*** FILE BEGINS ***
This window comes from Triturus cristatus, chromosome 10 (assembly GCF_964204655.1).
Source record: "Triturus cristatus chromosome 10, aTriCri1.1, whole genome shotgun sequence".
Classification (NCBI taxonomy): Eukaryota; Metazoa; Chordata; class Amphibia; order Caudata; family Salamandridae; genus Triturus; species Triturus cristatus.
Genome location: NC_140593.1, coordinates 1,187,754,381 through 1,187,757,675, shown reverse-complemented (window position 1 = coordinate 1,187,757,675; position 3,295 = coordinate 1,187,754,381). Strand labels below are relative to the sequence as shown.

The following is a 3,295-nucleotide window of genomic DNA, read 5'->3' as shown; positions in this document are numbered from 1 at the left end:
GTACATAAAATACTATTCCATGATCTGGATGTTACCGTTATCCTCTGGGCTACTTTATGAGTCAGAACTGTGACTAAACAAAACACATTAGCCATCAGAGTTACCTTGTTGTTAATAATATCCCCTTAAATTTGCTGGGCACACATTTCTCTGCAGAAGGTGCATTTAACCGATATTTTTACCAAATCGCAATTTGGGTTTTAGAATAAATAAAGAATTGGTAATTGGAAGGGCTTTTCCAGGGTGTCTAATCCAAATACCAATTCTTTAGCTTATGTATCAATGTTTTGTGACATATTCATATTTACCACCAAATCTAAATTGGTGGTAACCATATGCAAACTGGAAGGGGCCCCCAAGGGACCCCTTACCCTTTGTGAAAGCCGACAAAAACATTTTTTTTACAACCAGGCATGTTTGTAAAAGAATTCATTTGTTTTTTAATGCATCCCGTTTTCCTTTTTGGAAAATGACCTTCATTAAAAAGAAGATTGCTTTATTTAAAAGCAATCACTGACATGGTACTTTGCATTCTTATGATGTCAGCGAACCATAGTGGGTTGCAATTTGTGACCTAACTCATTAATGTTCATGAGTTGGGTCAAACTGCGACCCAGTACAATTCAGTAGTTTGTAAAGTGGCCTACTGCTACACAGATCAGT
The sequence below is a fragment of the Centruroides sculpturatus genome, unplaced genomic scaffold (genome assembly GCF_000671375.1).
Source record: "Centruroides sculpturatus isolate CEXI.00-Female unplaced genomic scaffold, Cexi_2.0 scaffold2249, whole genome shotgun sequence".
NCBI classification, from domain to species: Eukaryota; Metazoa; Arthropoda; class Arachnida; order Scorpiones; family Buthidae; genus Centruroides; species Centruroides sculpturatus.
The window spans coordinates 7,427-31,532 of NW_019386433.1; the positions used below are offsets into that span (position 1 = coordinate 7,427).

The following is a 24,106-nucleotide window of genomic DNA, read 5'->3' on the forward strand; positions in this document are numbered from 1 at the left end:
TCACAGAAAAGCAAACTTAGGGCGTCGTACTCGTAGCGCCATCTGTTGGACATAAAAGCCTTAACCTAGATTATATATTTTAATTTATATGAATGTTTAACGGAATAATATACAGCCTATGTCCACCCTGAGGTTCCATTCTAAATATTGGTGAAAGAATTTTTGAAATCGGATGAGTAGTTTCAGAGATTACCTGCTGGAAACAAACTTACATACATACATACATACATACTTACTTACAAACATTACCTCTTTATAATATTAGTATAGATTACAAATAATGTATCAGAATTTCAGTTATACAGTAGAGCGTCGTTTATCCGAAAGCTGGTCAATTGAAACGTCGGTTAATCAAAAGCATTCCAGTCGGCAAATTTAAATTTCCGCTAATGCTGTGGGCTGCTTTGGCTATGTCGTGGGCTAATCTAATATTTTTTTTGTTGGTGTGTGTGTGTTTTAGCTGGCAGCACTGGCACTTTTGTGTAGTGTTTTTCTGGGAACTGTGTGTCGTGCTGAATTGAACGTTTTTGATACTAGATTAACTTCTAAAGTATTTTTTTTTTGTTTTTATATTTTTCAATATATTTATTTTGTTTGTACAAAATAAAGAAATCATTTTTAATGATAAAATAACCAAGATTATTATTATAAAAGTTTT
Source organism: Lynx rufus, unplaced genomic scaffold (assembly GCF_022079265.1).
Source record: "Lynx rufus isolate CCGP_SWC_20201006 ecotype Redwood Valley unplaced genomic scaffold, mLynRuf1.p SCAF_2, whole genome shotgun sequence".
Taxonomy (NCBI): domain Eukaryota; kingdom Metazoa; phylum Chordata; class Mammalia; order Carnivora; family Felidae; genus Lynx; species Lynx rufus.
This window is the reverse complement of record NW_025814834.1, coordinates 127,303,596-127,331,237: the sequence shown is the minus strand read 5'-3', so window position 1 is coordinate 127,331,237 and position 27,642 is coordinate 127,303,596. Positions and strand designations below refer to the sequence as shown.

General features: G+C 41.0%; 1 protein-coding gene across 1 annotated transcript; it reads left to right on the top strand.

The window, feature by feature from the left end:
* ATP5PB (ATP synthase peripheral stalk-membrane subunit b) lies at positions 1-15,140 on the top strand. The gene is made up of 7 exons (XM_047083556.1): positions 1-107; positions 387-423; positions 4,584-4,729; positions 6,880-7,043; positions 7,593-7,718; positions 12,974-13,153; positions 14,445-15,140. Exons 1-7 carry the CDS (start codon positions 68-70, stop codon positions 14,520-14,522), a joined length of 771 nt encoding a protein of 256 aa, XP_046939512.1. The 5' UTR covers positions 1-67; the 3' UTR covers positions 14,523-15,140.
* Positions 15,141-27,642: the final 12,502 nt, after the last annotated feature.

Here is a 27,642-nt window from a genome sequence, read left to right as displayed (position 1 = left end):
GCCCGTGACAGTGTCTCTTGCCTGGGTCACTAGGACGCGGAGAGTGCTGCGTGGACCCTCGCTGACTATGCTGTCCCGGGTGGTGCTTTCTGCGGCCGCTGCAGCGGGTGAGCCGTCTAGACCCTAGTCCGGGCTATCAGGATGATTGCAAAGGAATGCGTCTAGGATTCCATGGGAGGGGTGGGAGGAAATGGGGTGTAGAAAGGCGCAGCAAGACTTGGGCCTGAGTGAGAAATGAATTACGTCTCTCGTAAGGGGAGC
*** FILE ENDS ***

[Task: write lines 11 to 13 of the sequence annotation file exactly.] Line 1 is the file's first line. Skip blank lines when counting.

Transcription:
The following is a 24,106-nucleotide window of genomic DNA, read 5'->3' on the forward strand; positions in this document are numbered from 1 at the left end:
TCACAGAAAAGCAAACTTAGGGCGTCGTACTCGTAGCGCCATCTGTTGGACATAAAAGCCTTAACCTAGATTATATATTTTAATTTATATGAATGTTTAACGGAATAATATACAGCCTATGTCCACCCTGAGGTTCCATTCTAAATATTGGTGAAAGAATTTTTGAAATCGGATGAGTAGTTTCAGAGATTACCTGCTGGAAACAAACTTACATACATACATACATACATACTTACTTACAAACATTACCTCTTTATAATATTAGTATAGATTACAAATAATGTATCAGAATTTCAGTTATACAGTAGAGCGTCGTTTATCCGAAAGCTGGTCAATTGAAACGTCGGTTAATCAAAAGCATTCCAGTCGGCAAATTTAAATTTCCGCTAATGCTGTGGGCTGCTTTGGCTATGTCGTGGGCTAATCTAATATTTTTTTTGTTGGTGTGTGTGTGTTTTAGCTGGCAGCACTGGCACTTTTGTGTAGTGTTTTTCTGGGAACTGTGTGTCGTGCTGAATTGAACGTTTTTGATACTAGATTAACTTCTAAAGTATTTTTTTTTTGTTTTTATATTTTTCAATATATTTATTTTGTTTGTACAAAATAAAGAAATCATTTTTAATGATAAAATAACCAAGATTATTATTATAAAAGTTTT
Source organism: Lynx rufus, unplaced genomic scaffold (assembly GCF_022079265.1).